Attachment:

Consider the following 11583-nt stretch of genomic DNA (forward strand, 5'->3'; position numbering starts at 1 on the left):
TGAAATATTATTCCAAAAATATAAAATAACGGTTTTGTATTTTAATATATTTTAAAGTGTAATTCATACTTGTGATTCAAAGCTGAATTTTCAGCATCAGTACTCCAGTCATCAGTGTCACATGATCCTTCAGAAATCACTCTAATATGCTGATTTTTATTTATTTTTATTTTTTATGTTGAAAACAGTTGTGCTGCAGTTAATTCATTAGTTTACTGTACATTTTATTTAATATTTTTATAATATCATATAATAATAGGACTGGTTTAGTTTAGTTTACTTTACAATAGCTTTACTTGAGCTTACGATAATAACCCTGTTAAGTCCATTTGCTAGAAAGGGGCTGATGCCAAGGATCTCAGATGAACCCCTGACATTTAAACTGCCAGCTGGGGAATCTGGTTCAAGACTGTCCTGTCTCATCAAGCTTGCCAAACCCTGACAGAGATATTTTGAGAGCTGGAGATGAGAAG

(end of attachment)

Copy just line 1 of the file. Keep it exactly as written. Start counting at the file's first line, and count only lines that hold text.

Consider the following 11583-nt stretch of genomic DNA (forward strand, 5'->3'; position numbering starts at 1 on the left):